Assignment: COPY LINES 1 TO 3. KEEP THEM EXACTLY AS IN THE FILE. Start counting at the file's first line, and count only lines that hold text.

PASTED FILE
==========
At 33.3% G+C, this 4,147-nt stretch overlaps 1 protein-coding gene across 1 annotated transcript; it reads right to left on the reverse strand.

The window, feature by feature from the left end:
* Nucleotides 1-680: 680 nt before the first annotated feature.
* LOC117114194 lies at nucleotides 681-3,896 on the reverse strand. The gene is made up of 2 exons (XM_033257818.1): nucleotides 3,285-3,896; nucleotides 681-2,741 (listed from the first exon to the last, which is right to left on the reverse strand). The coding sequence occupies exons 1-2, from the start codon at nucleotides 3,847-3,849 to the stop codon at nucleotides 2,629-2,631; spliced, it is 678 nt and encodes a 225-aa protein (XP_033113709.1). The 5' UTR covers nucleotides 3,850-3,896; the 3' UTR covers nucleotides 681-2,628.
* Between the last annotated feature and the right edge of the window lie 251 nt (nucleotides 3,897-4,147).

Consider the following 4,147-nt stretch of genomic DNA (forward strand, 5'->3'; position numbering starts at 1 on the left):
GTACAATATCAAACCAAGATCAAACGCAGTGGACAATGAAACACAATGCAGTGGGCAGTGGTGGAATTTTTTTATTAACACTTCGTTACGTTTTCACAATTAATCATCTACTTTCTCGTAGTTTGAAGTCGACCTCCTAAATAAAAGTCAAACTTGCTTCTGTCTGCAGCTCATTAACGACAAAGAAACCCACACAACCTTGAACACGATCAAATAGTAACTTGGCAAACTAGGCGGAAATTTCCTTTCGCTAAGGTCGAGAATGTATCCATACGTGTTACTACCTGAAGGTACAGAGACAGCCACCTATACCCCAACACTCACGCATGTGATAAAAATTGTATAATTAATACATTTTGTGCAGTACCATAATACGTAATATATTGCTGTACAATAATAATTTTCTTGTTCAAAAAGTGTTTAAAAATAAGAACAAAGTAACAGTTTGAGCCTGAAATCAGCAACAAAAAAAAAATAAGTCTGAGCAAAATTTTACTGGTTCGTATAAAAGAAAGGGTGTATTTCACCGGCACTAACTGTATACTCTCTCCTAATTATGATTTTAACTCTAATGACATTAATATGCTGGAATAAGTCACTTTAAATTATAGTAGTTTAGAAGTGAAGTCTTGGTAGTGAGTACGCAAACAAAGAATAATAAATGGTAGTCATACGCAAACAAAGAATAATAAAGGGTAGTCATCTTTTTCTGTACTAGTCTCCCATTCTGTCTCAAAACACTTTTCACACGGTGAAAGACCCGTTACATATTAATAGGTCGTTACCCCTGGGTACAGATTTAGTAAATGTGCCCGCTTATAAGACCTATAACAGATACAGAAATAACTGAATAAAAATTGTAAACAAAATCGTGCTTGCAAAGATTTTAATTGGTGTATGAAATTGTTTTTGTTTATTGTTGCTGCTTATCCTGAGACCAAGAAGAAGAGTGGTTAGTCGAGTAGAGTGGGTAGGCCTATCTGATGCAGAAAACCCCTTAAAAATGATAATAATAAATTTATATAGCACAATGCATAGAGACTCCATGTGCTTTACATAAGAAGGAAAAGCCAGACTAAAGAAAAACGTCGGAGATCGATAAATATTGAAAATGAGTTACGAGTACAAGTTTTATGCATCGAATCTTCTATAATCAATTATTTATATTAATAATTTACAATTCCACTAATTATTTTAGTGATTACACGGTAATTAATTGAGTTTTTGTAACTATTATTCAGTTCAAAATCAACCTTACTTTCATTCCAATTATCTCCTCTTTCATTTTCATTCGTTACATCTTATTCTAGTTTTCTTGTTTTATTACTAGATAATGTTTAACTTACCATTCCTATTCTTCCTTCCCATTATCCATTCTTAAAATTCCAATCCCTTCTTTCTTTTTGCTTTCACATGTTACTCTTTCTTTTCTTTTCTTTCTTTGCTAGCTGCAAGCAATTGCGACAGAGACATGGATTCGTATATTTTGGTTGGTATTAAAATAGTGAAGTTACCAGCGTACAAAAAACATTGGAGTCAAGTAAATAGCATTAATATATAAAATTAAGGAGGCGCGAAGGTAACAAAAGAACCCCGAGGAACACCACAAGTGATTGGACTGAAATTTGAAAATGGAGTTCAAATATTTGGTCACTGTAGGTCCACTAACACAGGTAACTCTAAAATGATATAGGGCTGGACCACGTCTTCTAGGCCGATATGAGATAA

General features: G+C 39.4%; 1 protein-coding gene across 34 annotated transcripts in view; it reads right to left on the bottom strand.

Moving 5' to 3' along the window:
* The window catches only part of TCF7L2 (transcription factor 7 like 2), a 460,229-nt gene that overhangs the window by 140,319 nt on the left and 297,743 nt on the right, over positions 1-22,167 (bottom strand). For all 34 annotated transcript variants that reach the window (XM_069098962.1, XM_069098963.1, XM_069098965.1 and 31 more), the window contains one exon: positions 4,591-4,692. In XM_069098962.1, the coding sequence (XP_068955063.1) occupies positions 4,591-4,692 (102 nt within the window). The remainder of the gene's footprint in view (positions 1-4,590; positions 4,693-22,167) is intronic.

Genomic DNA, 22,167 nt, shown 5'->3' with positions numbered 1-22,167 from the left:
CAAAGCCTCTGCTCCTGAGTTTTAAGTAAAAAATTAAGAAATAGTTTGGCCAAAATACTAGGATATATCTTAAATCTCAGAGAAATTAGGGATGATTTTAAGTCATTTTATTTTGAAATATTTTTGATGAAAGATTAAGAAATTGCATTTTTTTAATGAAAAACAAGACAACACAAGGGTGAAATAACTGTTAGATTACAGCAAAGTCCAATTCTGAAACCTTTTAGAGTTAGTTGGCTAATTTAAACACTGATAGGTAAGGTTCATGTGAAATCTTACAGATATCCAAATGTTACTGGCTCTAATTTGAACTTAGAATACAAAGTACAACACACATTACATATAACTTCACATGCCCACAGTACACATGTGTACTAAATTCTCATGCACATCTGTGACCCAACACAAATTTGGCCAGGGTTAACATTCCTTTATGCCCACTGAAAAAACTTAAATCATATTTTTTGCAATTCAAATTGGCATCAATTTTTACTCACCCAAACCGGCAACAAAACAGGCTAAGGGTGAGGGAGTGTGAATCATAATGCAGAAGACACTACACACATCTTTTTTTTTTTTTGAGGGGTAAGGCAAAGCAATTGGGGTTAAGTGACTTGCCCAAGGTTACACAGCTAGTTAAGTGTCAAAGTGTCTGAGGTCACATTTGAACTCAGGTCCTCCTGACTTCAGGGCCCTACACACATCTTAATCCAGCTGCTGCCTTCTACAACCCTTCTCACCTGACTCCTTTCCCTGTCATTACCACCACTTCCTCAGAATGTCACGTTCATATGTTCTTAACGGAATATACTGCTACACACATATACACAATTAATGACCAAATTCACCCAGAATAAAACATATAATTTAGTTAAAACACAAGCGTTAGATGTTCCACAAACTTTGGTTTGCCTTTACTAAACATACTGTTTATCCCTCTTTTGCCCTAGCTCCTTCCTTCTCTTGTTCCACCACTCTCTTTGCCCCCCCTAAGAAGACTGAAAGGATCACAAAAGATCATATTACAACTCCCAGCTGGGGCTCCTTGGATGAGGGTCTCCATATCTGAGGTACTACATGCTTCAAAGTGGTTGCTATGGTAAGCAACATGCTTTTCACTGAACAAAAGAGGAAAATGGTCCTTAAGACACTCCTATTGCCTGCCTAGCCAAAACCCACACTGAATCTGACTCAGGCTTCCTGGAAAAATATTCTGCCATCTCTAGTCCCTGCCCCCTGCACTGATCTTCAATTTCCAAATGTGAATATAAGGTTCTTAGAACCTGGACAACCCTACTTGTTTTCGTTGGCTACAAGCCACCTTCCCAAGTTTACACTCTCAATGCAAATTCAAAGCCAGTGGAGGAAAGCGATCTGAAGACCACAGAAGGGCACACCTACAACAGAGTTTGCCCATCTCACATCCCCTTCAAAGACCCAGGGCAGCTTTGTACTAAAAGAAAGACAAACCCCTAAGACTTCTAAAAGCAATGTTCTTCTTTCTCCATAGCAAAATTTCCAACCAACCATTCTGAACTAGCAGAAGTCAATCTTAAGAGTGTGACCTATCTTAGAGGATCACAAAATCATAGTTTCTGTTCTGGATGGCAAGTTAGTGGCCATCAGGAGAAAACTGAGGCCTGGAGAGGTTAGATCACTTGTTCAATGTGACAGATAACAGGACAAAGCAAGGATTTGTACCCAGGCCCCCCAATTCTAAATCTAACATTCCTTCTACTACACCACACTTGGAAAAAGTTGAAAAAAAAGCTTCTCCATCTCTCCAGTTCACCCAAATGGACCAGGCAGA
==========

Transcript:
At 33.3% G+C, this 4,147-nt stretch overlaps 1 protein-coding gene across 1 annotated transcript; it reads right to left on the reverse strand.

The window, feature by feature from the left end:
* Nucleotides 1-680: 680 nt before the first annotated feature.